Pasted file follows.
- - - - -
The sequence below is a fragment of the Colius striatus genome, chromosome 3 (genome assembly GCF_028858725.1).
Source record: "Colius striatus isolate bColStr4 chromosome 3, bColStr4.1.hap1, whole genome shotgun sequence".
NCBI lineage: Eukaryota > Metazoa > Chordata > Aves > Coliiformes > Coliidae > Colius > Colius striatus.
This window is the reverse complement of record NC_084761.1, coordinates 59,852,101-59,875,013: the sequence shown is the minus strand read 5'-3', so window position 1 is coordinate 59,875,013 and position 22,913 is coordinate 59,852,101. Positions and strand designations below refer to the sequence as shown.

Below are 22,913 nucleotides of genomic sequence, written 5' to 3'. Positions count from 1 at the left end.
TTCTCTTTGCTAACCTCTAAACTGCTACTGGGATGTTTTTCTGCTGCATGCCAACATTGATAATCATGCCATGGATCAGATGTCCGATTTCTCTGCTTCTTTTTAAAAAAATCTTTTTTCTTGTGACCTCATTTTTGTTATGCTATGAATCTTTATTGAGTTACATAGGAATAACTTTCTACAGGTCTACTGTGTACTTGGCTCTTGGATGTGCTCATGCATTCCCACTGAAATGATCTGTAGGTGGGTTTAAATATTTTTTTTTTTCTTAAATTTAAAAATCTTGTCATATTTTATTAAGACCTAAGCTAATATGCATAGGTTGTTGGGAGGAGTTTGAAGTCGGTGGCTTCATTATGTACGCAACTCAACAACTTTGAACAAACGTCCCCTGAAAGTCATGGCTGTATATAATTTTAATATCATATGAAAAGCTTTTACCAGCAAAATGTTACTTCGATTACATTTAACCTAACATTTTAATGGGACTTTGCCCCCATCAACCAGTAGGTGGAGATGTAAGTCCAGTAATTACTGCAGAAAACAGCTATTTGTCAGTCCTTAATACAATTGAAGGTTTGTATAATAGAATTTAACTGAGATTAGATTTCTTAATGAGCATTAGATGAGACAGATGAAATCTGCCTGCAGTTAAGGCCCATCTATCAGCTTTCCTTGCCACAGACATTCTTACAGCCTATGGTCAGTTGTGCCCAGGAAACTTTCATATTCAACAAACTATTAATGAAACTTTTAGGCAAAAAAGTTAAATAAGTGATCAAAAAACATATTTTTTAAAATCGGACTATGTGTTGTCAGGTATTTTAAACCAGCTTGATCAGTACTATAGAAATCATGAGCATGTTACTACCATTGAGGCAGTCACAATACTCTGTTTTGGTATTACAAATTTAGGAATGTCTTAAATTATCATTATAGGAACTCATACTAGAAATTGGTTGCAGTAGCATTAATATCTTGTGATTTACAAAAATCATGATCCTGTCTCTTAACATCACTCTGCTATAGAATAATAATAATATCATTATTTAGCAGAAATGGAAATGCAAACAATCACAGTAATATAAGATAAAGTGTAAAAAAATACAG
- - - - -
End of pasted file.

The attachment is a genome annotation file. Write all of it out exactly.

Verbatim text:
The sequence below is a fragment of the Colius striatus genome, chromosome 3 (genome assembly GCF_028858725.1).
Source record: "Colius striatus isolate bColStr4 chromosome 3, bColStr4.1.hap1, whole genome shotgun sequence".
NCBI lineage: Eukaryota > Metazoa > Chordata > Aves > Coliiformes > Coliidae > Colius > Colius striatus.
This window is the reverse complement of record NC_084761.1, coordinates 59,852,101-59,875,013: the sequence shown is the minus strand read 5'-3', so window position 1 is coordinate 59,875,013 and position 22,913 is coordinate 59,852,101. Positions and strand designations below refer to the sequence as shown.

Below are 22,913 nucleotides of genomic sequence, written 5' to 3'. Positions count from 1 at the left end.
TTCTCTTTGCTAACCTCTAAACTGCTACTGGGATGTTTTTCTGCTGCATGCCAACATTGATAATCATGCCATGGATCAGATGTCCGATTTCTCTGCTTCTTTTTAAAAAAATCTTTTTTCTTGTGACCTCATTTTTGTTATGCTATGAATCTTTATTGAGTTACATAGGAATAACTTTCTACAGGTCTACTGTGTACTTGGCTCTTGGATGTGCTCATGCATTCCCACTGAAATGATCTGTAGGTGGGTTTAAATATTTTTTTTTTTCTTAAATTTAAAAATCTTGTCATATTTTATTAAGACCTAAGCTAATATGCATAGGTTGTTGGGAGGAGTTTGAAGTCGGTGGCTTCATTATGTACGCAACTCAACAACTTTGAACAAACGTCCCCTGAAAGTCATGGCTGTATATAATTTTAATATCATATGAAAAGCTTTTACCAGCAAAATGTTACTTCGATTACATTTAACCTAACATTTTAATGGGACTTTGCCCCCATCAACCAGTAGGTGGAGATGTAAGTCCAGTAATTACTGCAGAAAACAGCTATTTGTCAGTCCTTAATACAATTGAAGGTTTGTATAATAGAATTTAACTGAGATTAGATTTCTTAATGAGCATTAGATGAGACAGATGAAATCTGCCTGCAGTTAAGGCCCATCTATCAGCTTTCCTTGCCACAGACATTCTTACAGCCTATGGTCAGTTGTGCCCAGGAAACTTTCATATTCAACAAACTATTAATGAAACTTTTAGGCAAAAAAGTTAAATAAGTGATCAAAAAACATATTTTTTAAAATCGGACTATGTGTTGTCAGGTATTTTAAACCAGCTTGATCAGTACTATAGAAATCATGAGCATGTTACTACCATTGAGGCAGTCACAATACTCTGTTTTGGTATTACAAATTTAGGAATGTCTTAAATTATCATTATAGGAACTCATACTAGAAATTGGTTGCAGTAGCATTAATATCTTGTGATTTACAAAAATCATGATCCTGTCTCTTAACATCACTCTGCTATAGAATAATAATAATATCATTATTTAGCAGAAATGGAAATGCAAACAATCACAGTAATATAAGATAAAGTGTAAAAAAATACAG